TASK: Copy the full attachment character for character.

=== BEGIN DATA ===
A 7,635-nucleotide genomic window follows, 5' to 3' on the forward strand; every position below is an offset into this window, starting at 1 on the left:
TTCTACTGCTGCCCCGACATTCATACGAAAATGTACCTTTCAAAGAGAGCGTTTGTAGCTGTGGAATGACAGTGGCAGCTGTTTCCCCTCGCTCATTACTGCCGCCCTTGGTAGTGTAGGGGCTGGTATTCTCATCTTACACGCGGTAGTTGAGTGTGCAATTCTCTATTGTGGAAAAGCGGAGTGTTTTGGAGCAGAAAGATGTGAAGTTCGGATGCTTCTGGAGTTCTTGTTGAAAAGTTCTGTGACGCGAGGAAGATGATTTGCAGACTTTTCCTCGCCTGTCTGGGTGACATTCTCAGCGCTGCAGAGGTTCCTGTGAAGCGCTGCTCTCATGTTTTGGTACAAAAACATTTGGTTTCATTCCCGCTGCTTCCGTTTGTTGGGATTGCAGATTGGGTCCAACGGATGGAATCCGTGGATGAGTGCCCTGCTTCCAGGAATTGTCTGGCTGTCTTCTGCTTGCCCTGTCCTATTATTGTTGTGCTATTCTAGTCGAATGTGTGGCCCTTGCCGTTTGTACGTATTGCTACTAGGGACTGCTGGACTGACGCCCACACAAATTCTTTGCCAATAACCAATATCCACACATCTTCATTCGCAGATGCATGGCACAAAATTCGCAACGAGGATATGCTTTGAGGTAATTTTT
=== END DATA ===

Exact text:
A 7,635-nucleotide genomic window follows, 5' to 3' on the forward strand; every position below is an offset into this window, starting at 1 on the left:
TTCTACTGCTGCCCCGACATTCATACGAAAATGTACCTTTCAAAGAGAGCGTTTGTAGCTGTGGAATGACAGTGGCAGCTGTTTCCCCTCGCTCATTACTGCCGCCCTTGGTAGTGTAGGGGCTGGTATTCTCATCTTACACGCGGTAGTTGAGTGTGCAATTCTCTATTGTGGAAAAGCGGAGTGTTTTGGAGCAGAAAGATGTGAAGTTCGGATGCTTCTGGAGTTCTTGTTGAAAAGTTCTGTGACGCGAGGAAGATGATTTGCAGACTTTTCCTCGCCTGTCTGGGTGACATTCTCAGCGCTGCAGAGGTTCCTGTGAAGCGCTGCTCTCATGTTTTGGTACAAAAACATTTGGTTTCATTCCCGCTGCTTCCGTTTGTTGGGATTGCAGATTGGGTCCAACGGATGGAATCCGTGGATGAGTGCCCTGCTTCCAGGAATTGTCTGGCTGTCTTCTGCTTGCCCTGTCCTATTATTGTTGTGCTATTCTAGTCGAATGTGTGGCCCTTGCCGTTTGTACGTATTGCTACTAGGGACTGCTGGACTGACGCCCACACAAATTCTTTGCCAATAACCAATATCCACACATCTTCATTCGCAGATGCATGGCACAAAATTCGCAACGAGGATATGCTTTGAGGTAATTTTT